Just to your right as you enter the Citadel, in the long building known as the Front Royal, is the Musée Comtois, a regional ethnological museum which “tells the story of the people and landscapes that shaped Franche-Comté over recent centuries.”
The name Franche-Comté means “Free County”, not because the common people were free — they weren’t — but because the region was no longer dominated by the adjoining region of Burgundy after the two were separated in 1477.
It turns out that the Franche-Comté was one of the last parts of France to abolish serfdom. In 1784, half the people in the Franche-Comté were still serfs, meaning that they had to work without pay for the local landowner in addition to farming their own plots of land. While serfdom was not exactly the same as slavery — a serf was not the private property of the landowner and could not be sold and sent off to some other part of the world — it was also a far cry from being free and self-determined.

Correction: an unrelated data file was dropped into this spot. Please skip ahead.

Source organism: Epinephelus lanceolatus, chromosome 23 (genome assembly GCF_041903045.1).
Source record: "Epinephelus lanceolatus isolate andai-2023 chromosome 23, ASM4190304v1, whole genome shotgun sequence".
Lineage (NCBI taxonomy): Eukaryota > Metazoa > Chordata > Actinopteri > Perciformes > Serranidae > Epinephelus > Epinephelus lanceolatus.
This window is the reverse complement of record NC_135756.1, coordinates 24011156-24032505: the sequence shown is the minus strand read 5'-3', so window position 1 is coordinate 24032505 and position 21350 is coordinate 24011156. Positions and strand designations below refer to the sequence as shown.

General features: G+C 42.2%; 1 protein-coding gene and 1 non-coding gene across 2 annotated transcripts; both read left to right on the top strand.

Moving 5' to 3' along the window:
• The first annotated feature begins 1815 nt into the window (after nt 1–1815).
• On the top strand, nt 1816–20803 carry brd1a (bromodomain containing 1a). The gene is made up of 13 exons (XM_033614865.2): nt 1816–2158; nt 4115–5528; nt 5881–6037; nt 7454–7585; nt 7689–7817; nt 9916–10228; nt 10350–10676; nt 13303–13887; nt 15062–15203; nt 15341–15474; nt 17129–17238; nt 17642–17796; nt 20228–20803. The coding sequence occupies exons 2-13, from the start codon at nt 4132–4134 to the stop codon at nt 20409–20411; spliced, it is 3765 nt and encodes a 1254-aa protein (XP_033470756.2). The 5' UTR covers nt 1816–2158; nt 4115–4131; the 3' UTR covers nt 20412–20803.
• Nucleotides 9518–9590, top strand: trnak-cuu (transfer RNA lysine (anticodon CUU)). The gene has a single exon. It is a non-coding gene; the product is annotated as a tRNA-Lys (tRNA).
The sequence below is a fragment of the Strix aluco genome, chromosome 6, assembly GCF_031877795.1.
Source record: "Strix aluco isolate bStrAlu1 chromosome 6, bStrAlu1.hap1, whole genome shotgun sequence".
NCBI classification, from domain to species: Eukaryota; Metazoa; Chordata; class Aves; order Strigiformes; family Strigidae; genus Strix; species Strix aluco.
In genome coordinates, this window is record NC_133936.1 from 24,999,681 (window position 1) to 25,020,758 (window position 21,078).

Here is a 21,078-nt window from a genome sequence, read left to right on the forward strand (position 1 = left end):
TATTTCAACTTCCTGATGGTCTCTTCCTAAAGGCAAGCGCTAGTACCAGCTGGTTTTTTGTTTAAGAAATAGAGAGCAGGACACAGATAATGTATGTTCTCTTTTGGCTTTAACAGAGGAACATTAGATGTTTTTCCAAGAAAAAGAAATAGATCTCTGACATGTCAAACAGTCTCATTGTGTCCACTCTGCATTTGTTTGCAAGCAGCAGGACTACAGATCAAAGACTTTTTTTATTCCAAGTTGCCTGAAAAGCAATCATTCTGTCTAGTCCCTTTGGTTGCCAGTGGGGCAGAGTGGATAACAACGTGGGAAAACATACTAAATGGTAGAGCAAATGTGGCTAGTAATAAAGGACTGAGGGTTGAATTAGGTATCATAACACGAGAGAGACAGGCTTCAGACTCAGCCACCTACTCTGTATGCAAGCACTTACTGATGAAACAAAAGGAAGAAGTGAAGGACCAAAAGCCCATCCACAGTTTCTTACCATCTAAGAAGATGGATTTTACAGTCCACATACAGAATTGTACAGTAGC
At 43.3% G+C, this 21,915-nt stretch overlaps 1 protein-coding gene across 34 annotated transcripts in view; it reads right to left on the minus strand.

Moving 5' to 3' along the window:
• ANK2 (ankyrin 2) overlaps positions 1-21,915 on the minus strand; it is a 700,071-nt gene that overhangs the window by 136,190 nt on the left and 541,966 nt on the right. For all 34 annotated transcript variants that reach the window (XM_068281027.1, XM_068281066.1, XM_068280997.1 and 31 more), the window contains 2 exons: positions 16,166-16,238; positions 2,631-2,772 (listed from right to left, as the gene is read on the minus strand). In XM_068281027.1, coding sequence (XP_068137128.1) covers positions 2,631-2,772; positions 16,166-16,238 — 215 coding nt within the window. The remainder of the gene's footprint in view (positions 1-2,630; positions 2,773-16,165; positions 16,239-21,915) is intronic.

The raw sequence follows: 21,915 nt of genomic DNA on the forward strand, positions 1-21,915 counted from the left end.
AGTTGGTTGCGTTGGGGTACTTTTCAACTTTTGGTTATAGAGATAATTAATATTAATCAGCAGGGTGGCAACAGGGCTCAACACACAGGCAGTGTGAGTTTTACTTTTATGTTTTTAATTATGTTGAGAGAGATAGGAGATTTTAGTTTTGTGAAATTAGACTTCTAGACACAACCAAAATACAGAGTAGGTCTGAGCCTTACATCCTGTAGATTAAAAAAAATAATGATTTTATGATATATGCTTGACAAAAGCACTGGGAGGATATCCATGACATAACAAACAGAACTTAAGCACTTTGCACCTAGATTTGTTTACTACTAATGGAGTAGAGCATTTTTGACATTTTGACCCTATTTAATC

This exhibit shows the geographical situation of Besançon, like a peninsula sitting in an amphitheater.
This exhibit is about keeping warm in the winter, which seems to have been a major concern of the common people in the Franche-Comté when they lived in drafty little huts in the countryside.
Location, aerial view and photos of the citadel on monumentum.fr.
My photos in this post are from 2014. I revised the text in 2019.
See more posts on Besançon, France.